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author:("Dong, wendan")
1.  Complete Chloroplast Genome of Sedum sarmentosum and Chloroplast Genome Evolution in Saxifragales 
PLoS ONE  2013;8(10):e77965.
Comparative chloroplast genome analyses are mostly carried out at lower taxonomic levels, such as the family and genus levels. At higher taxonomic levels, chloroplast genomes are generally used to reconstruct phylogenies. However, little attention has been paid to chloroplast genome evolution within orders. Here, we present the chloroplast genome of Sedum sarmentosum and take advantage of several available (or elucidated) chloroplast genomes to examine the evolution of chloroplast genomes in Saxifragales. The chloroplast genome of S. sarmentosum is 150,448 bp long and includes 82,212 bp of a large single-copy (LSC) region, 16.670 bp of a small single-copy (SSC) region, and a pair of 25,783 bp sequences of inverted repeats (IRs).The genome contains 131 unique genes, 18 of which are duplicated within the IRs. Based on a comparative analysis of chloroplast genomes from four representative Saxifragales families, we observed two gene losses and two pseudogenes in Paeonia obovata, and the loss of an intron was detected in the rps16 gene of Penthorum chinense. Comparisons among the 72 common protein-coding genes confirmed that the chloroplast genomes of S. sarmentosum and Paeonia obovata exhibit accelerated sequence evolution. Furthermore, a strong correlation was observed between the rates of genome evolution and genome size. The detected genome size variations are predominantly caused by the length of intergenic spacers, rather than losses of genes and introns, gene pseudogenization or IR expansion or contraction. The genome sizes of these species are negatively correlated with nucleotide substitution rates. Species with shorter duration of the life cycle tend to exhibit shorter chloroplast genomes than those with longer life cycles.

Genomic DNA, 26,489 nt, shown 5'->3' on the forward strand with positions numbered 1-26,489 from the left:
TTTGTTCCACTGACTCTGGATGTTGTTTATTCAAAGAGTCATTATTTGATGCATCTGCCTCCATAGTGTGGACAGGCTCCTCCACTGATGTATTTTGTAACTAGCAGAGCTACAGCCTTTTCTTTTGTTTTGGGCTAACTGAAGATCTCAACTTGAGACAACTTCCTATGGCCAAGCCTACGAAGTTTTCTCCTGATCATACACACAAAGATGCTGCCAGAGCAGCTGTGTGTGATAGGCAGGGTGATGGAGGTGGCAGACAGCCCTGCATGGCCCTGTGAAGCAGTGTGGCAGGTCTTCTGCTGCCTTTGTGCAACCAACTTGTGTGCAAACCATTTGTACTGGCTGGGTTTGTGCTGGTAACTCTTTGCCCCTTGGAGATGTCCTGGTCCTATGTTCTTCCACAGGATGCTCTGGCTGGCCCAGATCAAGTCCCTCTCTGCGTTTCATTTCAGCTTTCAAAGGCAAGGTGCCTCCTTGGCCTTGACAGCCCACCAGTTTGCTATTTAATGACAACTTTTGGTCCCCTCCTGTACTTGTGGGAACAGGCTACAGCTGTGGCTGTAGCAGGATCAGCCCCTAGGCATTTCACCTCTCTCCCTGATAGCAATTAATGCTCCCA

doi:10.1371/journal.pone.0077965
PMCID: PMC3799696  PMID: 24205047
2.  Sequencing Angiosperm Plastid Genomes Made Easy: A Complete Set of Universal Primers and a Case Study on the Phylogeny of Saxifragales 
Genome Biology and Evolution  2013;5(5):989-997.
Plastid genomes are an invaluable resource for plant biological studies. However, the number of completely sequenced plant plastid genomes is still small compared with the vast number of species. To provide an alternative generalized approach, we designed a set of 138 pairs of universal primers for amplifying (termed “short-range PCR”) and sequencing the entire genomes of the angiosperm plastid genomes. The universality of the primers was tested by using species from the basal to asterid angiosperms. The polymerase chain reaction (PCR) success rate was higher than 96%. We sequenced the complete chloroplast genome of Liquidambar formosana as an example using this method and compared it to the genomes independently determined by long-range PCR (from 6.3 kb to 13.3 kb) and next-generation sequencing methods. The three genomes showed that they were completely identical. To test the phylogenetic efficiency of this method, we amplified and sequenced 18 chloroplast regions of 19 Saxifragales and Saxifragales-related taxa, as a case study, to reconstruct the phylogeny of all families of the order. Phylograms based on a combination of our data, together with those from GenBank, clearly indicate three family groups and three single families within the order. This set of universal primers is expected to accelerate the accumulation of angiosperm plastid genomes and to make faster mass data collection of plastid genomes for molecular systematics.